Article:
Five Pounds and Twenty Pence

[New readers should probably read the background before proceeding]

The figure of £5.20 has come up in some of the discussion of this issue. It’s the difference between what I paid for the tickets and what See Tickets want to refund me. It’s come up in two ways.

Firstly a couple of people have said to me “It’s £5.20, why bother?” Actually it’s not £5.20, remember they want me to pay to send the ticket back to them by recorded delivery too. That’s going to cost another £1.50. But, yes, there’s a point here. The amount of time I’ve spend on this is completely disproportionate to the amount of money involved. I can afford to lose a fiver. Why do I bother?

I bother for two reasons. Firstly, it might only be a fiver, but it’s about 25% of the money I paid out. That’s a large chunk. If that happened whenever I got refunded for stuff, I’d soon start to notice the impact. And secondly, I bother because (as far as I can see) no-one else has. These people get away with it because people say “oh well, it’s only a fiver” and don’t do anything about it. I don’t think that’s right. It’s become a matter of principle.

Then people have said “I hope See Tickets think that £5.20 was worth all this bad publicity”. Of course, the numbers aren’t right there either. The Union Chapel seats about 500 people. If 10% of them can’t get to the postponed show and need a refund then See Tickets pocket £250. And how many gigs get postponed every week? Some in far larger venues. This is quite a nice little earner for See Tickets. When they resell the ticket they’ve made the booking fees twice over.

Let’s be clear here. I’m not saying for a second that ticket agencies shouldn’t make money. I like the convenience of being able to buy tickets online and I’m happy to pay for that service. I just think that when shows are rearranged, the fans shouldn’t end up out of pocket. The ticket agencies would say that they have printed and posted the tickets therefore they are entitled to be paid for that service. But when fans end up paying because they aren’t able to go to a show then something is wrong with the system.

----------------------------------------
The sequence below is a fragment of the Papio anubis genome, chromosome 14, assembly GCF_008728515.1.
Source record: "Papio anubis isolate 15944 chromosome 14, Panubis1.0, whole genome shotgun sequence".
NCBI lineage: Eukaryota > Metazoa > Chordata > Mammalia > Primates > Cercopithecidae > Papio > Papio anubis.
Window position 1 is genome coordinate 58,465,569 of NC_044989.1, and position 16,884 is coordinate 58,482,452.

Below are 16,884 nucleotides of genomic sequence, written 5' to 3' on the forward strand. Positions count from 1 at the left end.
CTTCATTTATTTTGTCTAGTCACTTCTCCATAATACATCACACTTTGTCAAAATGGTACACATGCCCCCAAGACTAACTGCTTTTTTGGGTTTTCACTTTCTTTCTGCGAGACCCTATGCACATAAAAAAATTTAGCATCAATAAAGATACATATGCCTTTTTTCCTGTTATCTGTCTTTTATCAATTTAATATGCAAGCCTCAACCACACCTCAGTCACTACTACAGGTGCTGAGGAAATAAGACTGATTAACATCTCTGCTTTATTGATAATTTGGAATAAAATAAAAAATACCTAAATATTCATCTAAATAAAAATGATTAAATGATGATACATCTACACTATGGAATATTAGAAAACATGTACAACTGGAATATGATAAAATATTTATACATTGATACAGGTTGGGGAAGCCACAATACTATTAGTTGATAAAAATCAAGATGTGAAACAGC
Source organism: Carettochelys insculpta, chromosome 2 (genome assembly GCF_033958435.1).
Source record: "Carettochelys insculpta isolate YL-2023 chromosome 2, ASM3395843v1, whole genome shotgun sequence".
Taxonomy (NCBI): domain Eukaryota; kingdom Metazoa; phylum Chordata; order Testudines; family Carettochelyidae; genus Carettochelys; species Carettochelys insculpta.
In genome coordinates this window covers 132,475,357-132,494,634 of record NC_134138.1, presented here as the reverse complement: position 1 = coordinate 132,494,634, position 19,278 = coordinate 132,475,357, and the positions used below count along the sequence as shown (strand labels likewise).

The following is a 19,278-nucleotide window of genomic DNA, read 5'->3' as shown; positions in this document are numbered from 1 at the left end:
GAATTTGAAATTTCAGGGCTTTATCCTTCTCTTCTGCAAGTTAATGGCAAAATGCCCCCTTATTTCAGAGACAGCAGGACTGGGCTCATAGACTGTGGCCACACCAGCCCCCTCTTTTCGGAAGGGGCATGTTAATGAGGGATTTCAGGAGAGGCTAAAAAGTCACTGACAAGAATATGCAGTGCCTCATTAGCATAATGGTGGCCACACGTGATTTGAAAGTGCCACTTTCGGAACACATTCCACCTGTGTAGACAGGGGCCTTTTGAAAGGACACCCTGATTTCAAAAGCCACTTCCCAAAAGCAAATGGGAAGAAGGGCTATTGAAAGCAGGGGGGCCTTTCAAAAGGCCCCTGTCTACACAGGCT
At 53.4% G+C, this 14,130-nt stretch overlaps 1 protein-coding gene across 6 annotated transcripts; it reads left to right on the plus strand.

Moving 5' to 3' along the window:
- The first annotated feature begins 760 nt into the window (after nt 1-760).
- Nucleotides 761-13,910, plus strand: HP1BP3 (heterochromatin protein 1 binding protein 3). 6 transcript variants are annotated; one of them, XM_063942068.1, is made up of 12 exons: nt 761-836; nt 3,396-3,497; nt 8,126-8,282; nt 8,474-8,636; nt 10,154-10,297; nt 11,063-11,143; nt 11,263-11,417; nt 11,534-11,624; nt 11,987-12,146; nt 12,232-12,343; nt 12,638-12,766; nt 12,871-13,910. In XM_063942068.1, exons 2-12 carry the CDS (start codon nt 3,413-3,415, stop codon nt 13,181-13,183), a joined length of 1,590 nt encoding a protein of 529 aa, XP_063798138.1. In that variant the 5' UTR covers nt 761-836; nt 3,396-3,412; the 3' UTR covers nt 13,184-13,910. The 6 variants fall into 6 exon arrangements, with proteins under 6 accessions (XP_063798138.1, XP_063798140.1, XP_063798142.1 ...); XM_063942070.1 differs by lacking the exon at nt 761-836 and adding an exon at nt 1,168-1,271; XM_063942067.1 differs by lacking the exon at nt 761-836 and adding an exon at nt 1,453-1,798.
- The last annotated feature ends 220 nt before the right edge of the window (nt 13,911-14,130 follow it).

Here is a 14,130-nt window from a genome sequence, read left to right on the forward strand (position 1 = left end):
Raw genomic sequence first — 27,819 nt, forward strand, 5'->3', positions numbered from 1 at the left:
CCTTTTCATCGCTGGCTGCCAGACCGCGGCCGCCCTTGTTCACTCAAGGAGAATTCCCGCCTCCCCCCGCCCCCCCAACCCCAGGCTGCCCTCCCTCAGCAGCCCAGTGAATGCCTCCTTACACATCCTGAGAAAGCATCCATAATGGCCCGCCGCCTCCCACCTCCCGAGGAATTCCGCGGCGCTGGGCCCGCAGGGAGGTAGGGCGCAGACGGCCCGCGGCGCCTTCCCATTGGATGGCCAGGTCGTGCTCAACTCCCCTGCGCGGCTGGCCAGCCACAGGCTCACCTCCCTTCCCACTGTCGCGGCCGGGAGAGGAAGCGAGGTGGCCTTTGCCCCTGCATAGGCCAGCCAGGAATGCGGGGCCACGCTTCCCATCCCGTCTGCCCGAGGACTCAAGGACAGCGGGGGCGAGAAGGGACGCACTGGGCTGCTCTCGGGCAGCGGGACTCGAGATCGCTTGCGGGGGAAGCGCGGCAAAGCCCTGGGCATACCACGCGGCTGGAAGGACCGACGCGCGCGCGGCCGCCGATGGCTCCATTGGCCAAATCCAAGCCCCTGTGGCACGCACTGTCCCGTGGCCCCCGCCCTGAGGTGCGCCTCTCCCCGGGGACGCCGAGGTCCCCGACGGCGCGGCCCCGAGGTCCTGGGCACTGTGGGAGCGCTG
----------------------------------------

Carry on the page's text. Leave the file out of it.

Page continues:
Someone took the choice to rearrange the dates and they should be the people who pay the ticket agents costs. The ticket agencies should be chasing the promoters for this money, not taking it from the fans. I suspect they’re just taking the path of least resistance here – they’ve already got the money from the fans, it’s easier to just keep that rather than trying to get it from the promoters.

Unfortunately it seems that See Tickets business practices are endemic in the industry and even supported by the industry’s major organisation. See Tickets are a member of STAR (the Society of Ticket Agents and Retailers) so I contacted them this morning to see if they would like to censure See Tickets in any way. I was told that as See Tickets were acting in accordance with both their own terms and conditions and the society’s code of conduct then they would be taking no action. I pointed out the unfairness in this system and the reply told me in no uncertain terms that they considered the matter closed.

I’m still considering applying for a chargeback from Visa for the amount. In fact that looks like my best chance of actually getting my money back. But I’m starting to see this as a wider issue. The whole ticketing industry needs a shake-up. It can’t be right that fans can potentially be left out of pocket as I have been. Perhaps we need a change in the law to force ticket agencies to treat fans fairly. Perhaps we need an organised campaign.

p.s. See Tickets customer support have been trying to get in touch with me today. I picked up a voice mail where a customer service manager wanted to apologise for the way I was treated yesterday. Which is a start.

[The story continues in the next post]